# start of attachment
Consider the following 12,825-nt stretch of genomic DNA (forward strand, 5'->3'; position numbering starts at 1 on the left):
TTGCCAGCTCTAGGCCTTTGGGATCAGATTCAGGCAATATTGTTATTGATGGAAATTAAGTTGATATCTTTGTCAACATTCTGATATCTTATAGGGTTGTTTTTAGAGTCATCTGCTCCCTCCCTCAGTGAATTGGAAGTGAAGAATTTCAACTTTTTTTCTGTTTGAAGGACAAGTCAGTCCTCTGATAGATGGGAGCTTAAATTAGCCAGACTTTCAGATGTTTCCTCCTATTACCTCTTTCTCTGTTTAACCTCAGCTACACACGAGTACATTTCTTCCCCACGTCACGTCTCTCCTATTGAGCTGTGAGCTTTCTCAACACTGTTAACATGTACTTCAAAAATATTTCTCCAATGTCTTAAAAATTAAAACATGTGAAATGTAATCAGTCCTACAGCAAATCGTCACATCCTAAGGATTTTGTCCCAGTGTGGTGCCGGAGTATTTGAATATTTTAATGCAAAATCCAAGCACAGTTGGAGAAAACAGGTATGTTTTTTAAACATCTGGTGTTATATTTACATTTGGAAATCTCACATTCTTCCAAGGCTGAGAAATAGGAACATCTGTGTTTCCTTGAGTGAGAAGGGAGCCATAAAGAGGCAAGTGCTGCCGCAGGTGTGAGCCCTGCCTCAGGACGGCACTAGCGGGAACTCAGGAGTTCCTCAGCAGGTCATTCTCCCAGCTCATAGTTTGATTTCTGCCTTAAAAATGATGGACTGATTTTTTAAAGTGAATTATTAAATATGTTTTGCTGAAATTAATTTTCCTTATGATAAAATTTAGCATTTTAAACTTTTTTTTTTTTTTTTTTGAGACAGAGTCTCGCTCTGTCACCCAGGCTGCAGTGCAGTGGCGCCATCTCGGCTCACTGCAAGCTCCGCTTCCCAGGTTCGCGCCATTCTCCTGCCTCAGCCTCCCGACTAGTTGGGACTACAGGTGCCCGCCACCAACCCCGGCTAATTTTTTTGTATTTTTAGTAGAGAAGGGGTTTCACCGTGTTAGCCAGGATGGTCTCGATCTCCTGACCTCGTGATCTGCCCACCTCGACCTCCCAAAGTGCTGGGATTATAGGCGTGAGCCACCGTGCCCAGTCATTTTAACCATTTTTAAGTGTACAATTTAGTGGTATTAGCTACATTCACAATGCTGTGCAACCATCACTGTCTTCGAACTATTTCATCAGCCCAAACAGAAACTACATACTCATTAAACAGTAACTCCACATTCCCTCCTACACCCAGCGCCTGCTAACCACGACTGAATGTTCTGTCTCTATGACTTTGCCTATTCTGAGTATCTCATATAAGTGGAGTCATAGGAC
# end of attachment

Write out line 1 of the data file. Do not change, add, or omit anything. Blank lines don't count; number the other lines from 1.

Consider the following 12,825-nt stretch of genomic DNA (forward strand, 5'->3'; position numbering starts at 1 on the left):